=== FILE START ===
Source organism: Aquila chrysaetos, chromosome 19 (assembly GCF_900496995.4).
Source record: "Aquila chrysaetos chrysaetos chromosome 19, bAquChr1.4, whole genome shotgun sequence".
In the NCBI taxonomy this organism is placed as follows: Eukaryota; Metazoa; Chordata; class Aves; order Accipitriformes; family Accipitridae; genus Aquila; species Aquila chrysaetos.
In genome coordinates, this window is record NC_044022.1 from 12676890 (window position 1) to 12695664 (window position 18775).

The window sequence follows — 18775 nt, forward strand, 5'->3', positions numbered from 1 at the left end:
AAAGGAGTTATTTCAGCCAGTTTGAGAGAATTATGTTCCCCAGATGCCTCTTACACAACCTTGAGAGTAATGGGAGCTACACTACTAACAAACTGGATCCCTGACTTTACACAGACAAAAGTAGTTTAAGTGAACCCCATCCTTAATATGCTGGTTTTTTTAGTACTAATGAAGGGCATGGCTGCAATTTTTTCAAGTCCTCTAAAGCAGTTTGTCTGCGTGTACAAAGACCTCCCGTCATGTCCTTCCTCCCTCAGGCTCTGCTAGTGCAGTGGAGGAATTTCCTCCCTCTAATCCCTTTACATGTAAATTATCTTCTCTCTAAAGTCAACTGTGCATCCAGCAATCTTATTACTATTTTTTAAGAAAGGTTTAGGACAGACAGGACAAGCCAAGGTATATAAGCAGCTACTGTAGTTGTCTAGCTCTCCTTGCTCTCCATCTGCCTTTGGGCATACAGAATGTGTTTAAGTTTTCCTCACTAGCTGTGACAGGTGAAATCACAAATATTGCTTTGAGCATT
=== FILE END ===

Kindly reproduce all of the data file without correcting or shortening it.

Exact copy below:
Source organism: Aquila chrysaetos, chromosome 19 (assembly GCF_900496995.4).
Source record: "Aquila chrysaetos chrysaetos chromosome 19, bAquChr1.4, whole genome shotgun sequence".
In the NCBI taxonomy this organism is placed as follows: Eukaryota; Metazoa; Chordata; class Aves; order Accipitriformes; family Accipitridae; genus Aquila; species Aquila chrysaetos.
In genome coordinates, this window is record NC_044022.1 from 12676890 (window position 1) to 12695664 (window position 18775).

The window sequence follows — 18775 nt, forward strand, 5'->3', positions numbered from 1 at the left end:
AAAGGAGTTATTTCAGCCAGTTTGAGAGAATTATGTTCCCCAGATGCCTCTTACACAACCTTGAGAGTAATGGGAGCTACACTACTAACAAACTGGATCCCTGACTTTACACAGACAAAAGTAGTTTAAGTGAACCCCATCCTTAATATGCTGGTTTTTTTAGTACTAATGAAGGGCATGGCTGCAATTTTTTCAAGTCCTCTAAAGCAGTTTGTCTGCGTGTACAAAGACCTCCCGTCATGTCCTTCCTCCCTCAGGCTCTGCTAGTGCAGTGGAGGAATTTCCTCCCTCTAATCCCTTTACATGTAAATTATCTTCTCTCTAAAGTCAACTGTGCATCCAGCAATCTTATTACTATTTTTTAAGAAAGGTTTAGGACAGACAGGACAAGCCAAGGTATATAAGCAGCTACTGTAGTTGTCTAGCTCTCCTTGCTCTCCATCTGCCTTTGGGCATACAGAATGTGTTTAAGTTTTCCTCACTAGCTGTGACAGGTGAAATCACAAATATTGCTTTGAGCATT